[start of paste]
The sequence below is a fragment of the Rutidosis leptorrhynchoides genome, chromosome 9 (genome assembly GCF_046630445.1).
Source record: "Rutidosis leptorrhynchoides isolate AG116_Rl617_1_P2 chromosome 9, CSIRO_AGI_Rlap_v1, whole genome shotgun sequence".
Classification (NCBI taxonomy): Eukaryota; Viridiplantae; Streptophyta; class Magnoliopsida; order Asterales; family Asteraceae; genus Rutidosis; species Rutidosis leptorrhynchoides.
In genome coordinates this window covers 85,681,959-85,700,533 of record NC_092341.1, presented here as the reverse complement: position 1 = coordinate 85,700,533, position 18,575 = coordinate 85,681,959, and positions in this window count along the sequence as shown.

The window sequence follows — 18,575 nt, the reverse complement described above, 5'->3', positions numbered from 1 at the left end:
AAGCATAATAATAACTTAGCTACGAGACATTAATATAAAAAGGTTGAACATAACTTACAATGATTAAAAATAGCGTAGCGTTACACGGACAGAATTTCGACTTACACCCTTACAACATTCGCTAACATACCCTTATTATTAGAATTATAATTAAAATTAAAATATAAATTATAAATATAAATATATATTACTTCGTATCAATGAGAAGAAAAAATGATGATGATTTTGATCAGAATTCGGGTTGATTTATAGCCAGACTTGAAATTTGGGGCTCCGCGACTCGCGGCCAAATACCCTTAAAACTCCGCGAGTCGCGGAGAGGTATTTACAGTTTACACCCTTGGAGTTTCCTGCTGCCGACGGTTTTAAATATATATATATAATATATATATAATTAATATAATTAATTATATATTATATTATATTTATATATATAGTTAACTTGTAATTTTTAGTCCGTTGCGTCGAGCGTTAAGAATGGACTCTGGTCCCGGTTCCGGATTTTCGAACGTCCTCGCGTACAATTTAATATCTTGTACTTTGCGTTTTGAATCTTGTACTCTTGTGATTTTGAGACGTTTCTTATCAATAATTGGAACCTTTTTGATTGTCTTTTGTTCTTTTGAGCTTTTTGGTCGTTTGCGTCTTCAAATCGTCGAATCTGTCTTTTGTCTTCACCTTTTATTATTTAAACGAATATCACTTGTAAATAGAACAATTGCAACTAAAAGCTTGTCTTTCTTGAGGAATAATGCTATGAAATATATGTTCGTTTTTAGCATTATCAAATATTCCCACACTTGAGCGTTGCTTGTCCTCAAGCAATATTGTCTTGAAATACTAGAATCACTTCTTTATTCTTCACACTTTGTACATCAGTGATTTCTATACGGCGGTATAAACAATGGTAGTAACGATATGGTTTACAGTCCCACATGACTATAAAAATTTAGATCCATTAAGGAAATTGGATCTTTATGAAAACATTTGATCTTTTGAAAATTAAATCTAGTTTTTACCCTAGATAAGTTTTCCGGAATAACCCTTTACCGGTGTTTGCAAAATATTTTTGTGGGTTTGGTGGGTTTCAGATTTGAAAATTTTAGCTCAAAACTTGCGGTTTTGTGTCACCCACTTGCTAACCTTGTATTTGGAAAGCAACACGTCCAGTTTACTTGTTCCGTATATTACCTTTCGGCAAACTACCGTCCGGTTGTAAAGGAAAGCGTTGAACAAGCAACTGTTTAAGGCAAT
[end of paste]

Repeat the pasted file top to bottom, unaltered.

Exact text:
The sequence below is a fragment of the Rutidosis leptorrhynchoides genome, chromosome 9 (genome assembly GCF_046630445.1).
Source record: "Rutidosis leptorrhynchoides isolate AG116_Rl617_1_P2 chromosome 9, CSIRO_AGI_Rlap_v1, whole genome shotgun sequence".
Classification (NCBI taxonomy): Eukaryota; Viridiplantae; Streptophyta; class Magnoliopsida; order Asterales; family Asteraceae; genus Rutidosis; species Rutidosis leptorrhynchoides.
In genome coordinates this window covers 85,681,959-85,700,533 of record NC_092341.1, presented here as the reverse complement: position 1 = coordinate 85,700,533, position 18,575 = coordinate 85,681,959, and positions in this window count along the sequence as shown.

The window sequence follows — 18,575 nt, the reverse complement described above, 5'->3', positions numbered from 1 at the left end:
AAGCATAATAATAACTTAGCTACGAGACATTAATATAAAAAGGTTGAACATAACTTACAATGATTAAAAATAGCGTAGCGTTACACGGACAGAATTTCGACTTACACCCTTACAACATTCGCTAACATACCCTTATTATTAGAATTATAATTAAAATTAAAATATAAATTATAAATATAAATATATATTACTTCGTATCAATGAGAAGAAAAAATGATGATGATTTTGATCAGAATTCGGGTTGATTTATAGCCAGACTTGAAATTTGGGGCTCCGCGACTCGCGGCCAAATACCCTTAAAACTCCGCGAGTCGCGGAGAGGTATTTACAGTTTACACCCTTGGAGTTTCCTGCTGCCGACGGTTTTAAATATATATATATAATATATATATAATTAATATAATTAATTATATATTATATTATATTTATATATATAGTTAACTTGTAATTTTTAGTCCGTTGCGTCGAGCGTTAAGAATGGACTCTGGTCCCGGTTCCGGATTTTCGAACGTCCTCGCGTACAATTTAATATCTTGTACTTTGCGTTTTGAATCTTGTACTCTTGTGATTTTGAGACGTTTCTTATCAATAATTGGAACCTTTTTGATTGTCTTTTGTTCTTTTGAGCTTTTTGGTCGTTTGCGTCTTCAAATCGTCGAATCTGTCTTTTGTCTTCACCTTTTATTATTTAAACGAATATCACTTGTAAATAGAACAATTGCAACTAAAAGCTTGTCTTTCTTGAGGAATAATGCTATGAAATATATGTTCGTTTTTAGCATTATCAAATATTCCCACACTTGAGCGTTGCTTGTCCTCAAGCAATATTGTCTTGAAATACTAGAATCACTTCTTTATTCTTCACACTTTGTACATCAGTGATTTCTATACGGCGGTATAAACAATGGTAGTAACGATATGGTTTACAGTCCCACATGACTATAAAAATTTAGATCCATTAAGGAAATTGGATCTTTATGAAAACATTTGATCTTTTGAAAATTAAATCTAGTTTTTACCCTAGATAAGTTTTCCGGAATAACCCTTTACCGGTGTTTGCAAAATATTTTTGTGGGTTTGGTGGGTTTCAGATTTGAAAATTTTAGCTCAAAACTTGCGGTTTTGTGTCACCCACTTGCTAACCTTGTATTTGGAAAGCAACACGTCCAGTTTACTTGTTCCGTATATTACCTTTCGGCAAACTACCGTCCGGTTGTAAAGGAAAGCGTTGAACAAGCAACTGTTTAAGGCAAT